Fish Survival Rates Plunge
by Jonathan Brinckman
Survival rates of the young salmon and steelhead that rode the Columbia River to the sea this spring and summer were among the lowest ever recorded, preliminary state and federal data show.
What that will mean in two to four years, when those fish return to spawn as adults, is unknown. That's because more than half the young fish that migrated to the ocean this year did not remain in the river but instead were trucked or barged past federal dams.
Because of the drought and the regional energy shortage earlier this year, the federal government sharply reduced the amount of water it allowed to spill through the dams.
On Wednesday, tribal officials and conservationists criticized federal officials for that decision, which they said led to lower survival rates for fish that remained in the river. They also said the Bonneville Power Administration failed to release enough water from storage dams to carry young fish safely downstream.
"It was even worse then we feared," said Bob Heinith, hydrosystem coordinator for the Columbia River Inter-Tribal Fish Commission. "There was no water released for fish, and when there was spill, it was too little, too late."
The federal salmon recovery plan normally requires that billions of gallons of water be diverted each spring and summer from the dams' turbines and instead sent over spillways, giving young salmon a safer way past the dams. This year, after power prices soared, the BPA said it would risk bankruptcy if it was forced to buy electricity on the open market. As a result, it spilled only 10 percent of the amount called for in the recovery plan.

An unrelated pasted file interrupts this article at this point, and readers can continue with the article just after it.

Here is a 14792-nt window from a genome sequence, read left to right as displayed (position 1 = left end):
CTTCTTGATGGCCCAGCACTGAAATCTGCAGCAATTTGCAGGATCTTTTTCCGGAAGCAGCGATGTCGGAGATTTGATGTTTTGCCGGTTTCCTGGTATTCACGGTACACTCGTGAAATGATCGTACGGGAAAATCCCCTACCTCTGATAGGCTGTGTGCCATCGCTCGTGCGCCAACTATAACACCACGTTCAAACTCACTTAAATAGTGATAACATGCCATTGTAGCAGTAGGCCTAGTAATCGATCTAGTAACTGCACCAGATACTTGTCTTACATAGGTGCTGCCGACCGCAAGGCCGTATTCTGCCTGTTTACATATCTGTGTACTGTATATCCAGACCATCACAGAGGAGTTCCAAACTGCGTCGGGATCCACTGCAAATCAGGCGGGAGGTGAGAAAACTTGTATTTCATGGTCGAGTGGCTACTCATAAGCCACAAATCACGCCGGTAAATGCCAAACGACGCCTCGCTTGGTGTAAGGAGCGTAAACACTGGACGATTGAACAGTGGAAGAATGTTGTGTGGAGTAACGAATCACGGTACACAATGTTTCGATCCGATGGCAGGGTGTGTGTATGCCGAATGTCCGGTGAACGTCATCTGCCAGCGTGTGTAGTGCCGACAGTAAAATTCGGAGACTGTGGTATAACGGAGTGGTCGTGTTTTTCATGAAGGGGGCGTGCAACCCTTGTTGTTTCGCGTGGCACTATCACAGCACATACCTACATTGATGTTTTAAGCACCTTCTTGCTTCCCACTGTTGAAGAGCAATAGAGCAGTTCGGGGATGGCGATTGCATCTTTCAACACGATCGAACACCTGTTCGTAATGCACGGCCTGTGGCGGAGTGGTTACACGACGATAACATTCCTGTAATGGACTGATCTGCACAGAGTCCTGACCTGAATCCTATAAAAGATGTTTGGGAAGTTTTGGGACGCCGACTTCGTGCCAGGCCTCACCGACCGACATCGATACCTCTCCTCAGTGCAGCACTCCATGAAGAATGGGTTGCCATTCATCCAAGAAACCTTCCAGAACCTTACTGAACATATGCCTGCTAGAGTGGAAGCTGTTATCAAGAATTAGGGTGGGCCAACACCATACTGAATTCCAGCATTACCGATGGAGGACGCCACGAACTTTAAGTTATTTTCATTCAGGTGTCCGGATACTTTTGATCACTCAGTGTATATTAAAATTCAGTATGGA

Fish suffered because a regionwide drought reduced flows to the second-lowest level since record keeping began in 1929. That slowed the river and raised temperatures, which can kill young migrating salmon.
Federal biologists said they could not determine whether fish were hurt more by the drought or the ramped-up power generation.
State and federal biologists track the survival of young salmon with tiny microchips implanted in about 1 million young fish each year. The Fish Passage Center, a BPA-funded organization that monitors juvenile and adult salmon, reported that:
"We hurt fish in a lot of ways this year," said Margaret Filardo of the Fish Passage Center.
The odds of a young salmon being transported by barge or truck varied widely depending on where it came from.
From 80 percent to 90 percent of the Snake River fish were transported this year, because no water was spilled in 2001 through any of the four federal dams on the lower Snake River. The federal recovery plan requires that as many Snake River fish as possible be transported when river flows are low.
From 50 percent to 75 percent of the upper Columbia fish were transported because McNary Dam has a collection system. But none of the lower Columbia fish were transported because the dams on the lower river have no system to load fish into trucks or barges.
"If the fish were lucky enough to make it to one of the collector projects and they ended up in a barge, they probably fared better than the fish in the rivers," said Jim Ruff of the National Marine Fisheries Service. "We'll know that in two, three and four years."
Survival of Downstream Migration 2000 FCRPS Biological Opinion by NMFS
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